I don't know, I found it pretty catchy.  "Jungle drums," indeed.  "But what thrilled you was just the thought of their humanity—like yours—the thought of your remote kinship with this wild and passionate uproar. Ugly. Yes, it was ugly enough; but if you were man enough you would admit to yourself that there was in you just the faintest trace of a response to the terrible frankness of that noise, a dim suspicion of there being a meaning in it which you—you so remote from the night of first ages—could comprehend. And why not? The mind of man is capable of anything—because everything is in it, all the past as well as all the future," said Joseph Conrad.

You're coming awfully close to trashing the forum here.

I thought it was a fair response.  There are many Williamson supporters on the forum but not everyone is.  In fact there's even a divide among his supporters regarding certain issues.  I see nothing wrong with the way Brock critiqued Patrick's post, especially considering his narrow minded views which he presents as truths. 
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Offline LouisIX

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Re: What are you currently reading?
« Reply #55 on: March 21, 2013, 09:44:12 PM »
You're coming awfully close to trashing the forum here.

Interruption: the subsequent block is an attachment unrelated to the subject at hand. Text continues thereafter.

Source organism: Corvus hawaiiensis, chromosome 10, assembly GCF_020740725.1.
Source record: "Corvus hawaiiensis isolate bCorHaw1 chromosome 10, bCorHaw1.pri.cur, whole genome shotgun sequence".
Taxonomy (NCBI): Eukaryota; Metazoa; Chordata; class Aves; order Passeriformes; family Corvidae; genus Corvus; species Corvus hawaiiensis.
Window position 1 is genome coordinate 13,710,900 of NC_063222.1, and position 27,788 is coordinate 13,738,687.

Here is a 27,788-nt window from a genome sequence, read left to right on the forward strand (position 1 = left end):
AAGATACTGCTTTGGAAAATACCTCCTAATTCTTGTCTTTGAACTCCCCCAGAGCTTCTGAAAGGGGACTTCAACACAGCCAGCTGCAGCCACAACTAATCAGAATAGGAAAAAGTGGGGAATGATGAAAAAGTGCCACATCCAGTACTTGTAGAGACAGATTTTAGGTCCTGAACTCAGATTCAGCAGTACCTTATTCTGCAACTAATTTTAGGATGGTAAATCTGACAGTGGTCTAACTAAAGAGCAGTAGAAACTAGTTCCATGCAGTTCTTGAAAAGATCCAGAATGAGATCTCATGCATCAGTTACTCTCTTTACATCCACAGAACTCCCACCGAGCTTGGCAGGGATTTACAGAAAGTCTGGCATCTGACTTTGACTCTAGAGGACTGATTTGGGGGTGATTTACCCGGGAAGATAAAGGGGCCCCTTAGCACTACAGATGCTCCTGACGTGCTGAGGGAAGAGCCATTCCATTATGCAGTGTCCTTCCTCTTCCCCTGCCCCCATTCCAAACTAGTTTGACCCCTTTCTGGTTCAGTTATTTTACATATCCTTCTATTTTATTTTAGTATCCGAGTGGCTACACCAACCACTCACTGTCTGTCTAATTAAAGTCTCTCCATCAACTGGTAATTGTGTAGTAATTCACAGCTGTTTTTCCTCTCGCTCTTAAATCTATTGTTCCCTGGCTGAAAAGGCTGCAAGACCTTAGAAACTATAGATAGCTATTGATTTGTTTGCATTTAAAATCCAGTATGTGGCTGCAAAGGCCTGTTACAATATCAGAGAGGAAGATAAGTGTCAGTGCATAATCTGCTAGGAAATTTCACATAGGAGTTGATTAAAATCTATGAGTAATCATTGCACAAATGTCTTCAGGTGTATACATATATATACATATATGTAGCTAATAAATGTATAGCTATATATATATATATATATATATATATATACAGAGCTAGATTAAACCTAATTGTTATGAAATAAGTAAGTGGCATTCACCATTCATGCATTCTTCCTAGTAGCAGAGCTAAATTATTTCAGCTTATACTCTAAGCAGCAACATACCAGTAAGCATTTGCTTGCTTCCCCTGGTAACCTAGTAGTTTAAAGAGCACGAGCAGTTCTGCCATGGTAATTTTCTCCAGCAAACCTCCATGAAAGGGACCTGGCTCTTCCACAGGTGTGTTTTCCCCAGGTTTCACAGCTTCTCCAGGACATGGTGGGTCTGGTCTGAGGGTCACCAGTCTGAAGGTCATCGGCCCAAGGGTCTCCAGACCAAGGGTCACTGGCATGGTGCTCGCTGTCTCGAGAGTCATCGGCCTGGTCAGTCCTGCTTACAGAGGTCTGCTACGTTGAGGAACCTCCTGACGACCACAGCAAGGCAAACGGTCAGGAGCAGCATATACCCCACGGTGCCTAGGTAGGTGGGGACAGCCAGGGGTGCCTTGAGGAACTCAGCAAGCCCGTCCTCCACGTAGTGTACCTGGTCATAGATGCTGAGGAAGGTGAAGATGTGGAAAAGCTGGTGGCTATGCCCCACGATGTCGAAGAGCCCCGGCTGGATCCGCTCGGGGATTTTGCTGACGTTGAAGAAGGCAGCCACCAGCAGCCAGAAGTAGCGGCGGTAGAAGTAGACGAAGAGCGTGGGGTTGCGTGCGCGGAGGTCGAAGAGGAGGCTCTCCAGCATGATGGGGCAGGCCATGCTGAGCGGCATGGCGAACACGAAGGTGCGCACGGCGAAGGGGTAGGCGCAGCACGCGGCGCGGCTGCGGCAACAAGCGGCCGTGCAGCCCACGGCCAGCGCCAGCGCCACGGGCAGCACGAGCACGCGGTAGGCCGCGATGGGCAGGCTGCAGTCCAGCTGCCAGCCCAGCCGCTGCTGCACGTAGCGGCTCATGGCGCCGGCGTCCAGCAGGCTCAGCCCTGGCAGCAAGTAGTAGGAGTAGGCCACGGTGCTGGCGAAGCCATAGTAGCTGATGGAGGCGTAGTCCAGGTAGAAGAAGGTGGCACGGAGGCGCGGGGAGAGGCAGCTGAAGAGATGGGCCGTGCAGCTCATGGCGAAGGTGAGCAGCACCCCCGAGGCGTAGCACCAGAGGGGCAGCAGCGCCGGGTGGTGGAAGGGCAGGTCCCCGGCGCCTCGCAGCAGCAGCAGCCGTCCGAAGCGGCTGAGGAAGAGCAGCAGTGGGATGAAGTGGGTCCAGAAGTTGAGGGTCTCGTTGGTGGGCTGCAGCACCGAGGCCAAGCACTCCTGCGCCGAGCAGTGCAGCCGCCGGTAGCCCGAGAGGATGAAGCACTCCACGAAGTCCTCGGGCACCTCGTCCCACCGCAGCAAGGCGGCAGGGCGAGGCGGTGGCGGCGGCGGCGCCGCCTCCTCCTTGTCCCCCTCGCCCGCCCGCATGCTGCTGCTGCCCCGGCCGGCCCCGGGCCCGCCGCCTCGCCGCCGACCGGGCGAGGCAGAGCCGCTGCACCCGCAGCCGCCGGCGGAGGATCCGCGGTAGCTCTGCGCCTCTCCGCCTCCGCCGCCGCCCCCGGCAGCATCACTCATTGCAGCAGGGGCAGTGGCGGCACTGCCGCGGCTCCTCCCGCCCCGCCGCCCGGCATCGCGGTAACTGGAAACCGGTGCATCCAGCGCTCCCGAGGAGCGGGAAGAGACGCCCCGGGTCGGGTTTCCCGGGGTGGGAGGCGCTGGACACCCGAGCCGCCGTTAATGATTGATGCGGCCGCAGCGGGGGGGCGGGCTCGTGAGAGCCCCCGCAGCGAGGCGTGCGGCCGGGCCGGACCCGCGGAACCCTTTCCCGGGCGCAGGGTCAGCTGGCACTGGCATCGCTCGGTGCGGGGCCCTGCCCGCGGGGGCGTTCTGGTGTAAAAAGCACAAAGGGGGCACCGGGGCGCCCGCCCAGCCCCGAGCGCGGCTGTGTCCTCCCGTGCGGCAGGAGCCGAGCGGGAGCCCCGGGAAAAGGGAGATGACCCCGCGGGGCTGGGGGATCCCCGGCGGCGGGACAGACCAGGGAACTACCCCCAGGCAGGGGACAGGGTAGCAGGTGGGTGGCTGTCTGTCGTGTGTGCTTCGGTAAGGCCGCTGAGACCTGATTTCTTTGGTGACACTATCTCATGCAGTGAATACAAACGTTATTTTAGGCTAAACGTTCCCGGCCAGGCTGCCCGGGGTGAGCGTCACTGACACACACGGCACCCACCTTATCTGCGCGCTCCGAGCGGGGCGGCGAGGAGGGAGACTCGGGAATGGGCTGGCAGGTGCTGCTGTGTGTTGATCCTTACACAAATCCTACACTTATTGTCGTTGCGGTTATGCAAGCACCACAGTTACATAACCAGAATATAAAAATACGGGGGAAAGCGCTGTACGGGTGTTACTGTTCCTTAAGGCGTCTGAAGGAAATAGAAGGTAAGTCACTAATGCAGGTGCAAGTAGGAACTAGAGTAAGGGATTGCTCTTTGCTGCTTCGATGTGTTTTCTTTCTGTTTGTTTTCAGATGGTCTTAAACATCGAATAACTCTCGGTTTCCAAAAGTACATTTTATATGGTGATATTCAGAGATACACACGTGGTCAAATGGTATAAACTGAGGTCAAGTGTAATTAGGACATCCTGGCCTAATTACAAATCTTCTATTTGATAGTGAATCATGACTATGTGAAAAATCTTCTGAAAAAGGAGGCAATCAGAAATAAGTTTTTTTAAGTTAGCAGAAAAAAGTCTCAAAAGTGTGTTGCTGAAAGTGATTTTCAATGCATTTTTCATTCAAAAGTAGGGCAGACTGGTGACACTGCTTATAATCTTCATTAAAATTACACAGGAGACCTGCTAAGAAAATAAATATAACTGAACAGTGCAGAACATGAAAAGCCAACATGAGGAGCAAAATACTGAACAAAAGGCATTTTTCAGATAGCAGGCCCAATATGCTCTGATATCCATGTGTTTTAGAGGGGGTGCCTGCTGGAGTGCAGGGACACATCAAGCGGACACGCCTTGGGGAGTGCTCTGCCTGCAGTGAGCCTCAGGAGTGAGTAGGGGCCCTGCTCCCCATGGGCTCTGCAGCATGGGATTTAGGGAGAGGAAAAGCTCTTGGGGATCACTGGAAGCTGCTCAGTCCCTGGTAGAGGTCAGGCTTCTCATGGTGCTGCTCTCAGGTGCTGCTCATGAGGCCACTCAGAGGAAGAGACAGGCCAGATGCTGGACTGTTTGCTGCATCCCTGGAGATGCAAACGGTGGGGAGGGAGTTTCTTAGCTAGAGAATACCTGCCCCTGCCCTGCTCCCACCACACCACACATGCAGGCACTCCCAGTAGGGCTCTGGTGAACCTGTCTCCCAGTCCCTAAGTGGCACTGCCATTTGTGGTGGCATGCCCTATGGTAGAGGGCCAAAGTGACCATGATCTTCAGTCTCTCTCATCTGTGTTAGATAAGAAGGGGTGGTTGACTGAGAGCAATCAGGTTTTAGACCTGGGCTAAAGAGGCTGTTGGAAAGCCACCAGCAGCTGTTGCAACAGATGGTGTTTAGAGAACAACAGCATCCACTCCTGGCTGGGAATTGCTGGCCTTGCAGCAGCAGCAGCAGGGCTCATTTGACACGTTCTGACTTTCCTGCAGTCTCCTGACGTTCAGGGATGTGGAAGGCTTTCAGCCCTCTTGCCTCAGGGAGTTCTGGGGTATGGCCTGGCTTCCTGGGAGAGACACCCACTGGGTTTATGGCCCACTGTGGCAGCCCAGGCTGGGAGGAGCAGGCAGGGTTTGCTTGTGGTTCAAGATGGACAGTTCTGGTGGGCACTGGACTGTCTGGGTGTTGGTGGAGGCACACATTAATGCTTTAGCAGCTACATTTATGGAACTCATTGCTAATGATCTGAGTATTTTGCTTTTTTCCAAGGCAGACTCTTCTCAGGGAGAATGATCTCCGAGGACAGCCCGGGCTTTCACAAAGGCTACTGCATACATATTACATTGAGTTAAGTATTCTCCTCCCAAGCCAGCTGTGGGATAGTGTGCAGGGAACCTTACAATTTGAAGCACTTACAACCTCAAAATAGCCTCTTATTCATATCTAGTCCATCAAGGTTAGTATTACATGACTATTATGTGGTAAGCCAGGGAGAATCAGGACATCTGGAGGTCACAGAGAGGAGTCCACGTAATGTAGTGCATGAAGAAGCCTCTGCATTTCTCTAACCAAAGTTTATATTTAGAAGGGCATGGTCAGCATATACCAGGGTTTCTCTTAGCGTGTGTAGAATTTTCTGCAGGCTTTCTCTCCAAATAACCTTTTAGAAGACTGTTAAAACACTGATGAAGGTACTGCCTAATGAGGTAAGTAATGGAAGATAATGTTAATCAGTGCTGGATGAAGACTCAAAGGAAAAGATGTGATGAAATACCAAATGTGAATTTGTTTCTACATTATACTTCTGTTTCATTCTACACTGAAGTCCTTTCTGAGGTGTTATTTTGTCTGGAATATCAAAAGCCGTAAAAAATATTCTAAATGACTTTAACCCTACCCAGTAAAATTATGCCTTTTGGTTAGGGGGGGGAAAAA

I apologize.  That was not my intent.  As I said to Patrick, I submit the facts without judgment.  I admitted to liking a hip-hop song, and I've posted rock music selections in the music thread.  I think popular culture is very alluring, although at heart I think Bp. Williamson makes an excellent point.  Correct me if I am wrong, but I think most people are selective in what they choose to take from His Excellency, are they not?  I doubt most of us would agree with him on The Sound of Music.

Fiar enough.  Perhaps I misread your post.  It seemed as though you were saying that there was a lack in holiness on the forum due to the fact that there is a Hip Hop thread or a lack of Mozart or Penderecki on the music thread.

If you hold that opinion that is perfectly fine, but I'd invite you to speak about it in a more concrete sense.  Help to change people's minds in a charitable way.  Again, maybe this isn't what you meant at all.

But, Penderecki?  He's a far stretch from Mozart, no?  One is reflective of the grandeur, beauty, and orderliness of God while the other is reflective of the chaotic ugliness of Satan.
IF I speak with the tongues of men, and of angels, and have not charity, I am become as sounding brass, or a tinkling cymbal.
 

Offline Pon de Replay

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Re: What are you currently reading?
« Reply #56 on: March 21, 2013, 11:16:39 PM »
Fiar enough.  Perhaps I misread your post.  It seemed as though you were saying that there was a lack in holiness on the forum due to the fact that there is a Hip Hop thread or a lack of Mozart or Penderecki on the music thread.

You're not misreading me, but I wouldn't go so far as to accuse anyone of lacking holiness simply because they listen to rock or hip-hop.  I'm as guilty of that as the next person.  I do have a hunch, though, that Patrick and Bp. Williamson are probably right on this issue.  I just think it's something to keep in mind.  As my posting history probably indicates, I'm very wary of worldliness.

Quote
But, Penderecki?  He's a far stretch from Mozart, no?  One is reflective of the grandeur, beauty, and orderliness of God while the other is reflective of the chaotic ugliness of Satan.